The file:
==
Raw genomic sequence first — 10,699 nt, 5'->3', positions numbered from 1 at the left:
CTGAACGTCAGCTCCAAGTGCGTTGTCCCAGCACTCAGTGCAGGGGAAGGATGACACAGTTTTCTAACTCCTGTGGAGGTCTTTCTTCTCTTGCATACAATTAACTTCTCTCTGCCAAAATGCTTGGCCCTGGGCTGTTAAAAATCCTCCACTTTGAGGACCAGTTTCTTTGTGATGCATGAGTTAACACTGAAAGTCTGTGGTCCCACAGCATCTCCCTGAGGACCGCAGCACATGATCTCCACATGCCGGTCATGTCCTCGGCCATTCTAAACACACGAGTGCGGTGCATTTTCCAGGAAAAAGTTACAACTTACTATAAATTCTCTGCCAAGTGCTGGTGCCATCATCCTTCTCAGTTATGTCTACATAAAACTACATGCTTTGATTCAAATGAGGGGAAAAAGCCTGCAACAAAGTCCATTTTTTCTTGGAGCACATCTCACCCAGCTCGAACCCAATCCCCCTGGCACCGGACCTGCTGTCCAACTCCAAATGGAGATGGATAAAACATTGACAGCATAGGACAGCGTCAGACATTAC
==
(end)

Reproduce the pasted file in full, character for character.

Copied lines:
Raw genomic sequence first — 10,699 nt, 5'->3', positions numbered from 1 at the left:
CTGAACGTCAGCTCCAAGTGCGTTGTCCCAGCACTCAGTGCAGGGGAAGGATGACACAGTTTTCTAACTCCTGTGGAGGTCTTTCTTCTCTTGCATACAATTAACTTCTCTCTGCCAAAATGCTTGGCCCTGGGCTGTTAAAAATCCTCCACTTTGAGGACCAGTTTCTTTGTGATGCATGAGTTAACACTGAAAGTCTGTGGTCCCACAGCATCTCCCTGAGGACCGCAGCACATGATCTCCACATGCCGGTCATGTCCTCGGCCATTCTAAACACACGAGTGCGGTGCATTTTCCAGGAAAAAGTTACAACTTACTATAAATTCTCTGCCAAGTGCTGGTGCCATCATCCTTCTCAGTTATGTCTACATAAAACTACATGCTTTGATTCAAATGAGGGGAAAAAGCCTGCAACAAAGTCCATTTTTTCTTGGAGCACATCTCACCCAGCTCGAACCCAATCCCCCTGGCACCGGACCTGCTGTCCAACTCCAAATGGAGATGGATAAAACATTGACAGCATAGGACAGCGTCAGACATTAC